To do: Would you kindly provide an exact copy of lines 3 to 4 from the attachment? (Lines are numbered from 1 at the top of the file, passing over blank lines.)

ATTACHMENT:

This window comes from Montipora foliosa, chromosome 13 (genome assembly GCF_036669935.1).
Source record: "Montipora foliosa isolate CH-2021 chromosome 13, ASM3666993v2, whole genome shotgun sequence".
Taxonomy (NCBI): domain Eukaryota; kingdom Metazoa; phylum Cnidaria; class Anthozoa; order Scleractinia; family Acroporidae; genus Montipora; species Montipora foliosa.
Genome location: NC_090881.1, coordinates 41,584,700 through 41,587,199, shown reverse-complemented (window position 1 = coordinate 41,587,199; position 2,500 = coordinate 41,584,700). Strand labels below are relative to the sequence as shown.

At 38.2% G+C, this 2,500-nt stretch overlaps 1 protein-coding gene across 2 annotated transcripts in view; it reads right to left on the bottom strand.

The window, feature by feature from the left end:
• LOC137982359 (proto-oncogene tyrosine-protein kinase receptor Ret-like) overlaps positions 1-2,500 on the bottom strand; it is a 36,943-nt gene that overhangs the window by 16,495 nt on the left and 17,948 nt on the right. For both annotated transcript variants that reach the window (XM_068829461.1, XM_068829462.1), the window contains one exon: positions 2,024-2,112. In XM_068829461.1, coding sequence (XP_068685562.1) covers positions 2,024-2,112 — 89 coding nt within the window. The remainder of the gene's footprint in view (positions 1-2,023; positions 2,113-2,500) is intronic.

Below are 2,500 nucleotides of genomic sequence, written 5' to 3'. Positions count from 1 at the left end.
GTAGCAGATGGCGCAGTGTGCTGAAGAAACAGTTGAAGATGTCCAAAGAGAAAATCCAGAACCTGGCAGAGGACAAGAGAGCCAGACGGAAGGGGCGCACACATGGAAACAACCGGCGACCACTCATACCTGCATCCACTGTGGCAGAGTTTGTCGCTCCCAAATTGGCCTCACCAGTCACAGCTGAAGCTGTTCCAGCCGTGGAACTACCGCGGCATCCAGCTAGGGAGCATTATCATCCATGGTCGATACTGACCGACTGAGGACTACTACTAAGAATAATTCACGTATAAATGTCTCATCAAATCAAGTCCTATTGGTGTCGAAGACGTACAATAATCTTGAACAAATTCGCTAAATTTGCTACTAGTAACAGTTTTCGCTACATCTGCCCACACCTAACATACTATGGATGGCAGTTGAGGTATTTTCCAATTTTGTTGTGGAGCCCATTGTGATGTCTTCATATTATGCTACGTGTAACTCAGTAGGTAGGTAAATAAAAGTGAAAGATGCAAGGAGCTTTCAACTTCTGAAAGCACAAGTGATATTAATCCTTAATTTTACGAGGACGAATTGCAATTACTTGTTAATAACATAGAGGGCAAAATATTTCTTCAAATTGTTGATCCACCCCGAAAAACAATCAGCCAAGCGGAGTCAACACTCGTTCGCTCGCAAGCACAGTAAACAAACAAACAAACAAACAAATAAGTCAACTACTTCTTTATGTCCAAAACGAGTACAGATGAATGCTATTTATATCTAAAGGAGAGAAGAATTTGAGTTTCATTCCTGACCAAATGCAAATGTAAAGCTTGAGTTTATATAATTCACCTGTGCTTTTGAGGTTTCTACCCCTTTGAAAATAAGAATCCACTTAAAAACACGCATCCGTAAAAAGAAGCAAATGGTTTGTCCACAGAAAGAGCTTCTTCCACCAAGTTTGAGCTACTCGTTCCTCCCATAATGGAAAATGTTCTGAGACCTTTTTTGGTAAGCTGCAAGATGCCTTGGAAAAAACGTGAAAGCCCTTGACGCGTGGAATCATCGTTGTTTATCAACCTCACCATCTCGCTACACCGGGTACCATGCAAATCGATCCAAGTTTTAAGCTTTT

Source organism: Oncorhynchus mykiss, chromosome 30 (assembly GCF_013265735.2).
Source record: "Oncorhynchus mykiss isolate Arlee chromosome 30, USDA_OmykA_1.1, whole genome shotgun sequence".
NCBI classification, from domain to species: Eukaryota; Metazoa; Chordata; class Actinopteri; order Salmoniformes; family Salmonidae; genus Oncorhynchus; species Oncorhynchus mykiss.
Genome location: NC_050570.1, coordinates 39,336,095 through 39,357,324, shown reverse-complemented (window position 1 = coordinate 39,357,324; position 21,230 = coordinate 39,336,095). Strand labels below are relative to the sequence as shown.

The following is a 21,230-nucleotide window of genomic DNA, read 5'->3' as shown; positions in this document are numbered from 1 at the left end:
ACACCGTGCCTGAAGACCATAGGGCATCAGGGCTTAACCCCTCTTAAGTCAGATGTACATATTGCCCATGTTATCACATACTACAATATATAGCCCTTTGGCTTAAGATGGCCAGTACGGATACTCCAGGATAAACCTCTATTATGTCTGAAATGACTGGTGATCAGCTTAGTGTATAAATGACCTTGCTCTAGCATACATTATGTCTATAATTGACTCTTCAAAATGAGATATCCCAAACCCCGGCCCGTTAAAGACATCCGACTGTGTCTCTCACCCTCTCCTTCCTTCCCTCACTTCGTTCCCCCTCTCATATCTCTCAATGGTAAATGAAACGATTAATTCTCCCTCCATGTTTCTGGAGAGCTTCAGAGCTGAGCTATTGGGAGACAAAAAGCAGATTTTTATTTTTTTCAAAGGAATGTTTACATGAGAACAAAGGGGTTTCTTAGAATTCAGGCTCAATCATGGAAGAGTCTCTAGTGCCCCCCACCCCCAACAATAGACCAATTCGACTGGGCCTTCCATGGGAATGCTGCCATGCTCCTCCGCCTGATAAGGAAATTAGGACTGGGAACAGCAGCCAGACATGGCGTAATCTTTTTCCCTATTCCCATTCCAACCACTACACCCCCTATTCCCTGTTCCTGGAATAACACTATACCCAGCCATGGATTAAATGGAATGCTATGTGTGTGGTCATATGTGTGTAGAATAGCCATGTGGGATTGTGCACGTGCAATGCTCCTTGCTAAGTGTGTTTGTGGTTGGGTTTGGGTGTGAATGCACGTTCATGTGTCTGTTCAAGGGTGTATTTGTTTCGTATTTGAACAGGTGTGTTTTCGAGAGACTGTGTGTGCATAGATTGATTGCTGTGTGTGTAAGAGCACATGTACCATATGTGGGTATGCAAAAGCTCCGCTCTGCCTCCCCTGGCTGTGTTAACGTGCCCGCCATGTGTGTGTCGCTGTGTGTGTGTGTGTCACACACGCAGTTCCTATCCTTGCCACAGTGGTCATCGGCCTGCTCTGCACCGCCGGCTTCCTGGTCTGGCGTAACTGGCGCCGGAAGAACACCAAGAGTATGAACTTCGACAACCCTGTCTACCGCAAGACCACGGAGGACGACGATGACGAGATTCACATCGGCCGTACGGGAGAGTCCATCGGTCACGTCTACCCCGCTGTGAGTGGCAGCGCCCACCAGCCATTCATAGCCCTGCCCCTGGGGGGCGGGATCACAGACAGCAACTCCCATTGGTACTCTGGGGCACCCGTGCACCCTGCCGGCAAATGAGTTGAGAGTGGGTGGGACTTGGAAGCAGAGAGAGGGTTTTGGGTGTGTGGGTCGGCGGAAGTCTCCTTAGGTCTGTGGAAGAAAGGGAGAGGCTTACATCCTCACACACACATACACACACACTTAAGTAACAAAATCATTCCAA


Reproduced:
Taxonomy (NCBI): domain Eukaryota; kingdom Metazoa; phylum Cnidaria; class Anthozoa; order Scleractinia; family Acroporidae; genus Montipora; species Montipora foliosa.
Genome location: NC_090881.1, coordinates 41,584,700 through 41,587,199, shown reverse-complemented (window position 1 = coordinate 41,587,199; position 2,500 = coordinate 41,584,700). Strand labels below are relative to the sequence as shown.